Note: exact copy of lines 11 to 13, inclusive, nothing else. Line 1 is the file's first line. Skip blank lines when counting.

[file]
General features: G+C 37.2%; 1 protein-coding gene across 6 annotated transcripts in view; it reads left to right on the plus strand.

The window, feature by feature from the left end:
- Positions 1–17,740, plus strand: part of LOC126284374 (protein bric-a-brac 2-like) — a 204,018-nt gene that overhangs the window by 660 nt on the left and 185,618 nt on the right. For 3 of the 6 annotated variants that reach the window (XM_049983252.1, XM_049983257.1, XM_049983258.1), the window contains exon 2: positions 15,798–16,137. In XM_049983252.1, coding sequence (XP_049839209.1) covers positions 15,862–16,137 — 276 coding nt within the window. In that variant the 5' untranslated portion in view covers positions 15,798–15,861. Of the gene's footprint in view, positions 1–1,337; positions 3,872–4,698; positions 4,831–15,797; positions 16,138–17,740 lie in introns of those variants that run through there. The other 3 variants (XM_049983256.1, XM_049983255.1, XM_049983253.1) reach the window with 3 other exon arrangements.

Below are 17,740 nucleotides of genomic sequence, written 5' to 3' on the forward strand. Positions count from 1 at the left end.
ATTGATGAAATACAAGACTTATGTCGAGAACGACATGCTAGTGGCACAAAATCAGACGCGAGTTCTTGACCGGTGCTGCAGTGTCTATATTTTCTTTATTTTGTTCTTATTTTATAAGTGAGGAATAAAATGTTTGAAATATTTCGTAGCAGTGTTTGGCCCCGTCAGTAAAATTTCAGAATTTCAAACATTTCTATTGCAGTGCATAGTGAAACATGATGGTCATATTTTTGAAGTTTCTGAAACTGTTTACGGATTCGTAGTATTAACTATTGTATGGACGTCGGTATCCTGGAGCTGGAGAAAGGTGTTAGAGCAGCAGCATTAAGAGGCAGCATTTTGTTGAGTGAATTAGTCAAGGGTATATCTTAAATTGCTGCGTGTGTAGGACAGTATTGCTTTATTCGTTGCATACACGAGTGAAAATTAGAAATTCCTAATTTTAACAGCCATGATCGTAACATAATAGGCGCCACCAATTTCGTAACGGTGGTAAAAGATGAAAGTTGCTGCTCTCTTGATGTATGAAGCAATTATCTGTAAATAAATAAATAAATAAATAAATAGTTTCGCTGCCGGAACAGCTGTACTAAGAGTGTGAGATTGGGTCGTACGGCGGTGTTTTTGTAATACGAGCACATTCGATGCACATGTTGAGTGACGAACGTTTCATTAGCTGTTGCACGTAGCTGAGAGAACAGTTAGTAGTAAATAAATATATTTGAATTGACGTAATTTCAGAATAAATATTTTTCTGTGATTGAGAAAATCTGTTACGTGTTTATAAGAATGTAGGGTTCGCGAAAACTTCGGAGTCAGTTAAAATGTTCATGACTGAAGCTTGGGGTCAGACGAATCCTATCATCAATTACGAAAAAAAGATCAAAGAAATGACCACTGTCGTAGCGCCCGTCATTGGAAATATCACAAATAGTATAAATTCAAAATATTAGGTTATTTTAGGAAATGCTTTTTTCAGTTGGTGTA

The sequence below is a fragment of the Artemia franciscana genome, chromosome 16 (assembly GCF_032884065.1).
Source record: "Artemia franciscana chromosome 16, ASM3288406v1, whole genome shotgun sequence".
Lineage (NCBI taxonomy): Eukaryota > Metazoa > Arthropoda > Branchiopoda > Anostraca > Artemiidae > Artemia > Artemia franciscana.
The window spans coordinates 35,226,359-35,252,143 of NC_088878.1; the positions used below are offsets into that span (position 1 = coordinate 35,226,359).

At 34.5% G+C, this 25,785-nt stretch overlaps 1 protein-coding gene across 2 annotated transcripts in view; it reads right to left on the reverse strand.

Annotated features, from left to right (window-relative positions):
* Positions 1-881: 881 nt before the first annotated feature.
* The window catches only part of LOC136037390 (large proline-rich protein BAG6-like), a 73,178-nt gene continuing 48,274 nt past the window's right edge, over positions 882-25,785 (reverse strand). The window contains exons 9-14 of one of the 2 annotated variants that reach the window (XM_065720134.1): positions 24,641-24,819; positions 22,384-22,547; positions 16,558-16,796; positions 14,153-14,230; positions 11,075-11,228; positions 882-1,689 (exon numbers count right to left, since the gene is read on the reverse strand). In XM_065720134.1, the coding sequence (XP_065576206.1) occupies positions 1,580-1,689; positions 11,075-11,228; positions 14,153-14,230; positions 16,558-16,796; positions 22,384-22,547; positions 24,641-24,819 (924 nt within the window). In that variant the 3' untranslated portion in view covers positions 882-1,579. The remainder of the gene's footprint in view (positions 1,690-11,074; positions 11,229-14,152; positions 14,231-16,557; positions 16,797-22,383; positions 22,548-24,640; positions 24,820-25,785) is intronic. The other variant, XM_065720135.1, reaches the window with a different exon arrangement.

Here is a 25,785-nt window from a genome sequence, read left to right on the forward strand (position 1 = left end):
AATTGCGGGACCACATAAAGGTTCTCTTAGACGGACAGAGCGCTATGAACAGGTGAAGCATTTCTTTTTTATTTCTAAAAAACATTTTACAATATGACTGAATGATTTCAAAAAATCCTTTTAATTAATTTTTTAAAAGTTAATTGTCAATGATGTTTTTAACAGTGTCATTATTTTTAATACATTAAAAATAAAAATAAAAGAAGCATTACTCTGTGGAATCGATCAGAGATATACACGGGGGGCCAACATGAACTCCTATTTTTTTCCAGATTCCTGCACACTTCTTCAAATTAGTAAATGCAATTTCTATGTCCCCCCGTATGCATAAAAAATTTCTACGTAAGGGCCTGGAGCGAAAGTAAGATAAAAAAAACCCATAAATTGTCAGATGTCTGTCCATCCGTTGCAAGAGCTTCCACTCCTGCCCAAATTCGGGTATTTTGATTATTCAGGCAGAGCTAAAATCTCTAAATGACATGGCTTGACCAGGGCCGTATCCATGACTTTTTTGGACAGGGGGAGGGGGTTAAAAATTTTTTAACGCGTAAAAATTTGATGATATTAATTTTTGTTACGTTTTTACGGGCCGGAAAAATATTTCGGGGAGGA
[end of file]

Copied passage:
Annotated features, from left to right (window-relative positions):
* Positions 1-881: 881 nt before the first annotated feature.
* The window catches only part of LOC136037390 (large proline-rich protein BAG6-like), a 73,178-nt gene continuing 48,274 nt past the window's right edge, over positions 882-25,785 (reverse strand). The window contains exons 9-14 of one of the 2 annotated variants that reach the window (XM_065720134.1): positions 24,641-24,819; positions 22,384-22,547; positions 16,558-16,796; positions 14,153-14,230; positions 11,075-11,228; positions 882-1,689 (exon numbers count right to left, since the gene is read on the reverse strand). In XM_065720134.1, the coding sequence (XP_065576206.1) occupies positions 1,580-1,689; positions 11,075-11,228; positions 14,153-14,230; positions 16,558-16,796; positions 22,384-22,547; positions 24,641-24,819 (924 nt within the window). In that variant the 3' untranslated portion in view covers positions 882-1,579. The remainder of the gene's footprint in view (positions 1,690-11,074; positions 11,229-14,152; positions 14,231-16,557; positions 16,797-22,383; positions 22,548-24,640; positions 24,820-25,785) is intronic. The other variant, XM_065720135.1, reaches the window with a different exon arrangement.